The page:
Researcher. Designer. Thinker.


User Research Facilitation Tips for Everyone

If you're not painfully shy, it's pretty easy to talk to customers. Most folks working on a product team would love to talk to customers, especially the team members who aren't in customer-facing roles. A firm believer in balanced teams, I advocate participation in user research activities across the entire product team. User research is all about understanding user needs. Testers and developers have (or should have) the same goals as researchers, designers, and product managers—make a kick-ass product that addresses user needs. If you find yourself in the great spot of getting to conduct a user research interview, here are some important things to keep in mind.

Practice "active listening" (listening with intent)

When you're writing copious notes while you're facilitating a conversation, you're taking away your ability to think critically about what's being said. Try writing down only the salient bits or only waiting to write until there's a natural pause in the convo. PRO TIP: have a buddy to take notes for you while you do the talking.

Actively listening helps you better prepare for the next questions you should ask (based on what the participant just said). If you're focusing on what you’re writing/typing, you're not focusing on the person who's talking. Focusing on the person who's talking will also help you more quickly intervene when the conversation goes off track (and it will).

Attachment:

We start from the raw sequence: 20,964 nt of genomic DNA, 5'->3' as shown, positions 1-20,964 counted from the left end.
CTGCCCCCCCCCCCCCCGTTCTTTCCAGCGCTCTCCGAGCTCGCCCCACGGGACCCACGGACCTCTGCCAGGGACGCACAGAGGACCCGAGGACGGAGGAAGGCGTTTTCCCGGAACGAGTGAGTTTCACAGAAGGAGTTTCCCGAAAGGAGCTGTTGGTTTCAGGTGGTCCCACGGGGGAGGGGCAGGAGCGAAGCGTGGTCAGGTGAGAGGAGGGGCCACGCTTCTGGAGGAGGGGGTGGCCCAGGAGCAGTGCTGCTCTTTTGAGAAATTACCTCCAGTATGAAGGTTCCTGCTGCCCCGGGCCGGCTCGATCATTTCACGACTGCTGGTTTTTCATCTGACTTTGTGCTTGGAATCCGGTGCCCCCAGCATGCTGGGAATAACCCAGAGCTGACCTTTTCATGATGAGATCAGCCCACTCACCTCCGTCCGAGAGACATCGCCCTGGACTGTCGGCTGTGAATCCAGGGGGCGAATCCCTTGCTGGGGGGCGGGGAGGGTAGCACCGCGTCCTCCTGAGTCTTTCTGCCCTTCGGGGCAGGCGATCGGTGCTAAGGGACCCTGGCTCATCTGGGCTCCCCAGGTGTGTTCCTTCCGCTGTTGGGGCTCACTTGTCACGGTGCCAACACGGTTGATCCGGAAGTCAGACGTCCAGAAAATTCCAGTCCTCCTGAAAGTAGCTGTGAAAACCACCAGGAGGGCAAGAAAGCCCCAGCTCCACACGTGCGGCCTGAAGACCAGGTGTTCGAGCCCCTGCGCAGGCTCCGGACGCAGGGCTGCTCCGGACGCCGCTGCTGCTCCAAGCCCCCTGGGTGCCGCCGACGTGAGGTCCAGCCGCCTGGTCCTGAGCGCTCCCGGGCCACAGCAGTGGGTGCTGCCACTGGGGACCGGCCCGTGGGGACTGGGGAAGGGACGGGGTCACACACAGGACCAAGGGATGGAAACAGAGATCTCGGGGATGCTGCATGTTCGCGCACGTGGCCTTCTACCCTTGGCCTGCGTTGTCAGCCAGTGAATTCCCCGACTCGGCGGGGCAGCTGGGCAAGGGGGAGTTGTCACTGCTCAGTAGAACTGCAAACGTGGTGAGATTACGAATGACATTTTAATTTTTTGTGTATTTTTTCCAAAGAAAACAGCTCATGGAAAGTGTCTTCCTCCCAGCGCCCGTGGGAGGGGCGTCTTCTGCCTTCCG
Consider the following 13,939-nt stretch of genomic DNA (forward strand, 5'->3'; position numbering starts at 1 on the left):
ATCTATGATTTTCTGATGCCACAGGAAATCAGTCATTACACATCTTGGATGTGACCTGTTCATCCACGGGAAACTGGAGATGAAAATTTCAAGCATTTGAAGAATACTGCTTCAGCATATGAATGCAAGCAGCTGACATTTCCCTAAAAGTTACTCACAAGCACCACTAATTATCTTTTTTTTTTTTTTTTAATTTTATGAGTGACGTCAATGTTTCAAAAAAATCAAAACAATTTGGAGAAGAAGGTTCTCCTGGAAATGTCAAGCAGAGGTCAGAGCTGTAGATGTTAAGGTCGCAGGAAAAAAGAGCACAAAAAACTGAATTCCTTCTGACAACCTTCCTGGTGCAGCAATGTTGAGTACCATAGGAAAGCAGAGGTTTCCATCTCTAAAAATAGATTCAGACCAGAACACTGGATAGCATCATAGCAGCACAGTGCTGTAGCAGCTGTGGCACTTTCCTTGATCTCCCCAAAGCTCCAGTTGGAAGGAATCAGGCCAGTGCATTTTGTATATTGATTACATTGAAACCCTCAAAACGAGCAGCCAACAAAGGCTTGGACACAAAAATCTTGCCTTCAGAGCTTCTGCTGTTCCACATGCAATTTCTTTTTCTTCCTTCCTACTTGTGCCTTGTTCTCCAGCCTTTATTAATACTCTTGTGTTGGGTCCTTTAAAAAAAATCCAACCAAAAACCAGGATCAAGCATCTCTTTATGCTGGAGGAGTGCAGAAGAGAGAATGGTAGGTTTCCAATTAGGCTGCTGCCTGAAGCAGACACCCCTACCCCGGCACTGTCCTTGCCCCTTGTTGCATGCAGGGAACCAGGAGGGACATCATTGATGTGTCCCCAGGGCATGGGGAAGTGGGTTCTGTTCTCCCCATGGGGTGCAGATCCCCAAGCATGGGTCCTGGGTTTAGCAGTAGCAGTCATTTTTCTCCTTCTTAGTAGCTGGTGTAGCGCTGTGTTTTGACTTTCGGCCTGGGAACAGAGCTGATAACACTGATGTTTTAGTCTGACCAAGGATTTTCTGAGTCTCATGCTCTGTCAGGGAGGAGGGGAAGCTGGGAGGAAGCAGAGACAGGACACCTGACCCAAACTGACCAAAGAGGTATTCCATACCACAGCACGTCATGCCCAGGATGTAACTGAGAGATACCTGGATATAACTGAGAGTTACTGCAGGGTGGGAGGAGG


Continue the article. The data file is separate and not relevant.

Use non-leading language

Phrase your questions so that they elicit responses that are descriptive of behavior. For example, "How would you use that info?" or "What would be your next move?" instead of "Where do you want to see it?". Avoid asking "yes/no" questions. Instead, ask questions that require open-ended responses. For example, "What do you like about this app?" instead of "Do you like this app?".

Always make the respondent feel comfortable

Avoid using affirmative language like "cool," "perfect," "good," etc., after a participant has responded to an interview question or taken an action in a usability test. You don't want the participant to feel like he/she is being tested in any way. So, no praises for "getting something right" and no reprimands if they miss something! A simple "thanks for your feedback" will do just fine.

Focus on need (versus implementation)

Aim to draw out users' needs, not their requests for certain implementations or solutions. While users might have an interesting design idea, you still need to focus on what their problems are, the root of their suggestion. This is one of the tougher parts of research because you oftentimes have to read between the lines or put all of the many pieces of the puzzle together to figure out the underlying needs.

Look for repeating patterns

Look for patterns across participants to help inform where you take your subsequent interviews. (PRO TIP: Outlier findings can be very interesting and tempting to act on. @@Use outlier feedback as a springboard to discovery, not as a commitment to build.@@ You want to address the common denominators first.)

Be adaptive

As long as you're still learning from a research activity, it's okay if things don't go exactly as planned. (You won't always have enough time to get through all of the planned activities, especially during your first interview). Active listening requires you to think on your feet. After enough practice, it gets easier to flex plans as needed.

Got any other research facilitation tips to share? I'd love to hear!

ResearchAstrid ParisComment